THIRD: We think that the things we long for in our human nature are what will make us happy – that if we have enough of something, then we will be free at long last, not realizing (or at least not admitting to ourselves) that we are only perpetuating our imprisonment.  Freedom awaits us outside the imprisonment of our desires.  What would you rather have: freedom or another piece of cheesecake?

If anyone would come after me, let him deny himself and take up his cross. – Jesus

PRAYER: Father, our hearts and stomachs and eyes lie to us about what it is that we really want and what it is that is really good for us.  Give us the strength through Your Spirit that lives within us to deny ourselves for that which is far better and which will never fade away.  In Jesus’ name, Amen.

COPYRIGHT 2018 by Galen C. Dalrymple. All rights reserved.

DayBreaks for 9/08/14 – Prisons of the Heart

DayBreaks for 9/08/14 – Prisons of the Heart

 

John 8:36 (NLT) – So if the Son sets you free, you are truly free.

“In England, police questioned a man about the assault of an 86-year-old woman; then he disappeared the next day. They never gave up their search for him, periodically popping into his home.  On one of those visits, eight years later, they caught him.  It seems he’d been hiding in a six foot by two foot hole under the floorboards of his living room. He hid so well, that even his children didn’t know he was there, out of fear they might mention it to friends.  For the first two years of his self-imposed imprisonment he never saw the light of day; then he began coming out occasionally. 

“How much easier would it have been, had he only surrendered at the beginning?  What a miserable existence for eight years; so close to what you love, but unable to enjoy it. That reminds me of so many folks who live in prisons of their own making: slaves to addictions, in bondage to sin, imprisoned by choices. It’s certainly not how God wants us to live!  In contrast, I think of visiting a young man in jail a few years ago.  He was facing life in prison, with all the stress and fear that would bring to anyone.  Then he shared this, “In jail, I found a freedom I’ve never known.  I’m actually more free now– in jail– than I was on the outside…because now I have Jesus.” – Barney Cargile, Barney’s Bullets, 9/4/14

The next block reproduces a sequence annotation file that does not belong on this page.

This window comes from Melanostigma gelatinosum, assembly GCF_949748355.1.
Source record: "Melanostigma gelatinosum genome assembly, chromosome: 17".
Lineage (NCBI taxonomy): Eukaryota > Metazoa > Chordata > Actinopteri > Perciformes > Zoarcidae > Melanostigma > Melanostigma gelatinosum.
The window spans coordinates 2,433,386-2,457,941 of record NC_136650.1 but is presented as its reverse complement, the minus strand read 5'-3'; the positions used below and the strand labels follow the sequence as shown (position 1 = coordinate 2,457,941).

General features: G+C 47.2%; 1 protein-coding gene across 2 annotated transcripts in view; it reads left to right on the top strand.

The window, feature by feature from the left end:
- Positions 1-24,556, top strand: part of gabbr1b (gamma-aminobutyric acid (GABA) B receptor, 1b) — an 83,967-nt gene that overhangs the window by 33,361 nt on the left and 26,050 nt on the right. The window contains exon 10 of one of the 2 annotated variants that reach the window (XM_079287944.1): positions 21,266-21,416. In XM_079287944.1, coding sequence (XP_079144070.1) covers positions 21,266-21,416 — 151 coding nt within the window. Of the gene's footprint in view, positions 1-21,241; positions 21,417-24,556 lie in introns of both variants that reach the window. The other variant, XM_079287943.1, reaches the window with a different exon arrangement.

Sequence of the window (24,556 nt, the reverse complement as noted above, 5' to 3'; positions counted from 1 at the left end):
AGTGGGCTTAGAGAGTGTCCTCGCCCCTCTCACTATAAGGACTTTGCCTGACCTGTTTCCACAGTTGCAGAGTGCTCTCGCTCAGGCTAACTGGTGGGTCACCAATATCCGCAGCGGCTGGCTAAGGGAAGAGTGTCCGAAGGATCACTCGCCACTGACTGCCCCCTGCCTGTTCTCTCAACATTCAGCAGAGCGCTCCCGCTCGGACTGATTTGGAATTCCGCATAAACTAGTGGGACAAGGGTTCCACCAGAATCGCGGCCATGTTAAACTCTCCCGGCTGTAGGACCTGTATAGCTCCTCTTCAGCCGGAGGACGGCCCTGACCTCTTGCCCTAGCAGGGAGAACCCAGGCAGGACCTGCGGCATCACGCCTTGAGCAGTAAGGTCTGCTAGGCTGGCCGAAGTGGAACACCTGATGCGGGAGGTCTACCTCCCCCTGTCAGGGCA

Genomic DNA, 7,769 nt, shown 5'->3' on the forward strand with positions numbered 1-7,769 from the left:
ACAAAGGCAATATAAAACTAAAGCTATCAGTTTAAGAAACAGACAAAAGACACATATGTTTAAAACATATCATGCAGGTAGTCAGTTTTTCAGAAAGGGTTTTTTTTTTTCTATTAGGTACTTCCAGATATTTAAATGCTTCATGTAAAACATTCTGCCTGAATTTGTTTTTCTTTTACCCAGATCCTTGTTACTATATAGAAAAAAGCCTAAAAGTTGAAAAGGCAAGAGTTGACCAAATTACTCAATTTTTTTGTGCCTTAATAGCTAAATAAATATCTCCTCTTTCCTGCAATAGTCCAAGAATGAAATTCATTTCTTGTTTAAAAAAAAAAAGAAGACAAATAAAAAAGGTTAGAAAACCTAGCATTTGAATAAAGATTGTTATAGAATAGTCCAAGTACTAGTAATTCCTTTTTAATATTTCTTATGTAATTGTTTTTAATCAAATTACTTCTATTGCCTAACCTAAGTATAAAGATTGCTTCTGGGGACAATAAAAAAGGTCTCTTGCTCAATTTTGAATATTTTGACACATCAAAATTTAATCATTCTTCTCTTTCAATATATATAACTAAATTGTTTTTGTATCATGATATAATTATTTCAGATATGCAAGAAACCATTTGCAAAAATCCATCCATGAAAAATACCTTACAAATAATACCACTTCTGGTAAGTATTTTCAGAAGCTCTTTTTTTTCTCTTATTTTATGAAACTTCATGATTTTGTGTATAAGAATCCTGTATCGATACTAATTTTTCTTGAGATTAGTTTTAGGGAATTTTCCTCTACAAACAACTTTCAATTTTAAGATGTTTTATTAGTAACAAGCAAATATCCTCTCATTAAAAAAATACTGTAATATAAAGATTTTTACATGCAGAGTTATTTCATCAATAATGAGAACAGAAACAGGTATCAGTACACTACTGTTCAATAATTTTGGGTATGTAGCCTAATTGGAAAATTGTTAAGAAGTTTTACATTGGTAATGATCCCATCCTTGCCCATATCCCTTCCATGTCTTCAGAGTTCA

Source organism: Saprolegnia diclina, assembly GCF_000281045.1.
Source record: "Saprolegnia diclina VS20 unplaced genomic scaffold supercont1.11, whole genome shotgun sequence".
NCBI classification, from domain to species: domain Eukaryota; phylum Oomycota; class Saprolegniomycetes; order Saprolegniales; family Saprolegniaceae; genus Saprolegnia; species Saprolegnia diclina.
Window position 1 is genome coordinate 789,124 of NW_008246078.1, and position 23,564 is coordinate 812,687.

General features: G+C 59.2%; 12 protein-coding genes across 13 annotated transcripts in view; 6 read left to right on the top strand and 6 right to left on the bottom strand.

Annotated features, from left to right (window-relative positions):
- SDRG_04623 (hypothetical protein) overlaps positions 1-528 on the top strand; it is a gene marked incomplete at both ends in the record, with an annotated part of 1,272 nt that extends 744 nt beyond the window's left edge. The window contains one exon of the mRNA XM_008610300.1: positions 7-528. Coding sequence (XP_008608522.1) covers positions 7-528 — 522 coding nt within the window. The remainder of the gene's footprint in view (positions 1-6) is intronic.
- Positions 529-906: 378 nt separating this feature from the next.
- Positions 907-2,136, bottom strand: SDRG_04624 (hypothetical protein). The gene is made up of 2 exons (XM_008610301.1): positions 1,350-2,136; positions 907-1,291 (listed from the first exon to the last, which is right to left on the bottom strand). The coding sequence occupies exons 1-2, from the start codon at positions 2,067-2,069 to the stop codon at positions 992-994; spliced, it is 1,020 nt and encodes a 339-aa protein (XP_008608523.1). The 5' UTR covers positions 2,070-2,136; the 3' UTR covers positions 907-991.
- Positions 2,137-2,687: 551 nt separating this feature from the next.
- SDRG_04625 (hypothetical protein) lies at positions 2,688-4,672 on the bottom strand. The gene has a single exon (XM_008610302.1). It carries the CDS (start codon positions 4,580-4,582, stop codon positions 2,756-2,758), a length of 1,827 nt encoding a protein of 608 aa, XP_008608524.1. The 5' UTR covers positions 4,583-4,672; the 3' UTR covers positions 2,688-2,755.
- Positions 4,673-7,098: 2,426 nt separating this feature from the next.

We are constantly constructing prisons for ourselves through our actions.  As in the case of the man in the story, we often build them to “protect” ourselves from criticism, shame, fear of being caught or of being found out.

Some prisons have steel or iron bars on the outside to keep people in.  Surely, such prisons are difficult, but they are not as difficult as the ones we may carry inside as we go about our day by day activities.  It is easy to see a physical prison and know why someone cannot respond to an invitation, but it is impossible to see the spiritual and emotional prisons that people carry inside.  Because we can’t see them, we often judge people as being self-centered, disinterested, stuck-up or aloof….when in reality, they may be locked in a prison.

Jesus and God want us to live in freedom.  After all, Christ died to purchase that freedom for us!  Let him free you from the prison bars of your own heart!

PRAYER: Whatever prisons we carry with us that lock in our hearts and spirits, Lord, we invite you to tear through those bars and let us walk as free women and men in Your Kingdom!  In Jesus’ name, Amen.